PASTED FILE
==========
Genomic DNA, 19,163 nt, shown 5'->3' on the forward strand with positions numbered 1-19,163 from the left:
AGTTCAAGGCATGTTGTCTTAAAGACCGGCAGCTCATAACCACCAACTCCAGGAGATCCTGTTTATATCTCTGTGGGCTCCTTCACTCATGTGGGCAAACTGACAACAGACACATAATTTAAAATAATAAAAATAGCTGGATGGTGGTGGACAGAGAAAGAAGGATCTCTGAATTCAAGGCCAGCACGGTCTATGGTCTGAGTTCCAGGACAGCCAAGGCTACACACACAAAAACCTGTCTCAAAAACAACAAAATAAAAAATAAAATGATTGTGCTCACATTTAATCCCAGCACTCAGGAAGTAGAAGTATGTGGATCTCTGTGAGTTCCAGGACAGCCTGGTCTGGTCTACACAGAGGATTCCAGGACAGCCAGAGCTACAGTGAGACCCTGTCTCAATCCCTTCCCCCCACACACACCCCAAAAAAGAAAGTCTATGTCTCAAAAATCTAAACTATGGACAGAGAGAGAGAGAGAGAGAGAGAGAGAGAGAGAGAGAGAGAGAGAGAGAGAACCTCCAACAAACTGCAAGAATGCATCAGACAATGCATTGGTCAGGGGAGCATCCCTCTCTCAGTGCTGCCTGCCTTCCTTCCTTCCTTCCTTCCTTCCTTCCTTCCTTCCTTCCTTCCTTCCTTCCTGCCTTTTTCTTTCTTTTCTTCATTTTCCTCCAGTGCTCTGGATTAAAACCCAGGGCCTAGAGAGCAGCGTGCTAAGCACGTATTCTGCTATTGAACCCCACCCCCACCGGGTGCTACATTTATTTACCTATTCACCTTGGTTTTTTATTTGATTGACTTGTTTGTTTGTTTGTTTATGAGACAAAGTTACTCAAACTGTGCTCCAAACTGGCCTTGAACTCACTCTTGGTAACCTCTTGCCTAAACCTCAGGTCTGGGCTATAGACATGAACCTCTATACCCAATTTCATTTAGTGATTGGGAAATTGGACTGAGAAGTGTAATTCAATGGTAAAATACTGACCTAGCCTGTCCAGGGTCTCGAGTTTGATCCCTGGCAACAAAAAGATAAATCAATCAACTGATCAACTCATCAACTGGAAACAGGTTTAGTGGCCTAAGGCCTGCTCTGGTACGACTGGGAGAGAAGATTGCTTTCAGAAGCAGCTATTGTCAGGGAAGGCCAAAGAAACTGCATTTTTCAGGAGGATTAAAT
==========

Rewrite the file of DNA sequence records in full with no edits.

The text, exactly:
Genomic DNA, 19,163 nt, shown 5'->3' on the forward strand with positions numbered 1-19,163 from the left:
AGTTCAAGGCATGTTGTCTTAAAGACCGGCAGCTCATAACCACCAACTCCAGGAGATCCTGTTTATATCTCTGTGGGCTCCTTCACTCATGTGGGCAAACTGACAACAGACACATAATTTAAAATAATAAAAATAGCTGGATGGTGGTGGACAGAGAAAGAAGGATCTCTGAATTCAAGGCCAGCACGGTCTATGGTCTGAGTTCCAGGACAGCCAAGGCTACACACACAAAAACCTGTCTCAAAAACAACAAAATAAAAAATAAAATGATTGTGCTCACATTTAATCCCAGCACTCAGGAAGTAGAAGTATGTGGATCTCTGTGAGTTCCAGGACAGCCTGGTCTGGTCTACACAGAGGATTCCAGGACAGCCAGAGCTACAGTGAGACCCTGTCTCAATCCCTTCCCCCCACACACACCCCAAAAAAGAAAGTCTATGTCTCAAAAATCTAAACTATGGACAGAGAGAGAGAGAGAGAGAGAGAGAGAGAGAGAGAGAGAGAGAGAGAGAGAACCTCCAACAAACTGCAAGAATGCATCAGACAATGCATTGGTCAGGGGAGCATCCCTCTCTCAGTGCTGCCTGCCTTCCTTCCTTCCTTCCTTCCTTCCTTCCTTCCTTCCTTCCTTCCTTCCTTCCTGCCTTTTTCTTTCTTTTCTTCATTTTCCTCCAGTGCTCTGGATTAAAACCCAGGGCCTAGAGAGCAGCGTGCTAAGCACGTATTCTGCTATTGAACCCCACCCCCACCGGGTGCTACATTTATTTACCTATTCACCTTGGTTTTTTATTTGATTGACTTGTTTGTTTGTTTGTTTATGAGACAAAGTTACTCAAACTGTGCTCCAAACTGGCCTTGAACTCACTCTTGGTAACCTCTTGCCTAAACCTCAGGTCTGGGCTATAGACATGAACCTCTATACCCAATTTCATTTAGTGATTGGGAAATTGGACTGAGAAGTGTAATTCAATGGTAAAATACTGACCTAGCCTGTCCAGGGTCTCGAGTTTGATCCCTGGCAACAAAAAGATAAATCAATCAACTGATCAACTCATCAACTGGAAACAGGTTTAGTGGCCTAAGGCCTGCTCTGGTACGACTGGGAGAGAAGATTGCTTTCAGAAGCAGCTATTGTCAGGGAAGGCCAAAGAAACTGCATTTTTCAGGAGGATTAAAT